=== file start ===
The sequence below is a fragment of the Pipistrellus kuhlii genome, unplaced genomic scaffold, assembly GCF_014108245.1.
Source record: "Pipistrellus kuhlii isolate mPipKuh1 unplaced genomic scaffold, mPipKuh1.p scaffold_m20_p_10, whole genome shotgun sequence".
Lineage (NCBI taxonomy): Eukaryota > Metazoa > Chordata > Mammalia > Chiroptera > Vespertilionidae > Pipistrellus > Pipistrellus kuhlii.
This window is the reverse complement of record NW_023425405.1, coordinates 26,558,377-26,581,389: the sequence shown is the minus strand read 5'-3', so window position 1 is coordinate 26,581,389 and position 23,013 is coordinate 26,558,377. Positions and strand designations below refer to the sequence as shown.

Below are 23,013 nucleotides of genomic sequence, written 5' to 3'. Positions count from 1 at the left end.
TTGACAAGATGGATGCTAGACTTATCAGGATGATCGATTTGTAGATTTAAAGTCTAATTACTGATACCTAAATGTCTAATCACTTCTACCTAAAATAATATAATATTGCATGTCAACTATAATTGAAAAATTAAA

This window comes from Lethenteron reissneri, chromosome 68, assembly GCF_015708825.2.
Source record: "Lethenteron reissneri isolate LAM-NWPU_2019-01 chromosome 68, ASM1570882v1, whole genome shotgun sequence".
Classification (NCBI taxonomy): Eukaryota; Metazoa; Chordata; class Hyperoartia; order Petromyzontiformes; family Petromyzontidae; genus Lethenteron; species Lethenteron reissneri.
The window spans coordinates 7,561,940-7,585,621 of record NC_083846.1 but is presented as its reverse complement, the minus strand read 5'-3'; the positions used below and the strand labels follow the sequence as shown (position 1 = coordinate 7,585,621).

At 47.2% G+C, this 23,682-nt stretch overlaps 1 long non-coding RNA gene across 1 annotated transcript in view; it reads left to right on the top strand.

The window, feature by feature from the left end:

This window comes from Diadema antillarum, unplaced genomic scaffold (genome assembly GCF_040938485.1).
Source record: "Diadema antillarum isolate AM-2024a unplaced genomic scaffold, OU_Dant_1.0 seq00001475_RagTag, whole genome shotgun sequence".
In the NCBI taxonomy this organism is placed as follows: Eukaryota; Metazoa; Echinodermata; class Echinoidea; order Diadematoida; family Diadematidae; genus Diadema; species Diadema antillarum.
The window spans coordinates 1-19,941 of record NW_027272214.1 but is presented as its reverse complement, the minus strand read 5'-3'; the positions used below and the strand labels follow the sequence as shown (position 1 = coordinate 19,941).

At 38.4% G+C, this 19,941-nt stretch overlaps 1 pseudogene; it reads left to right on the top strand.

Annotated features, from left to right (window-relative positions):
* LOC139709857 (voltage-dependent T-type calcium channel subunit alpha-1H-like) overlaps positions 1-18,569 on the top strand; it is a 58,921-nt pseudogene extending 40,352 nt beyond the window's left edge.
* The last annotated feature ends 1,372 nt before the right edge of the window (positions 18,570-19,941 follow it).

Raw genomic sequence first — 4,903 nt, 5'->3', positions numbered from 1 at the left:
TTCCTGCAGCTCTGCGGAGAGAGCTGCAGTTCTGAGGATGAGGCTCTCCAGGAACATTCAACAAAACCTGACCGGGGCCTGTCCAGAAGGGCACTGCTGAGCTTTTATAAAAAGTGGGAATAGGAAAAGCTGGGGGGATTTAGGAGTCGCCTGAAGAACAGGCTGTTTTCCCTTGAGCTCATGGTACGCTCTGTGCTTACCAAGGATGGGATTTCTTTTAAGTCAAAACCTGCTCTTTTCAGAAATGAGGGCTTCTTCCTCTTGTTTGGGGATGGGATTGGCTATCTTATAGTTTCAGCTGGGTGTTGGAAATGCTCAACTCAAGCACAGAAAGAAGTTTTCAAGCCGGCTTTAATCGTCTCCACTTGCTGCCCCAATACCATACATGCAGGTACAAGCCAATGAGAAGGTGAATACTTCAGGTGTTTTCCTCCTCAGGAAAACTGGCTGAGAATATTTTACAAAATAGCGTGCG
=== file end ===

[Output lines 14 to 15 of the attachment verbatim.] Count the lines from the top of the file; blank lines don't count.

Source record: "Diadema antillarum isolate AM-2024a unplaced genomic scaffold, OU_Dant_1.0 seq00001475_RagTag, whole genome shotgun sequence".
In the NCBI taxonomy this organism is placed as follows: Eukaryota; Metazoa; Echinodermata; class Echinoidea; order Diadematoida; family Diadematidae; genus Diadema; species Diadema antillarum.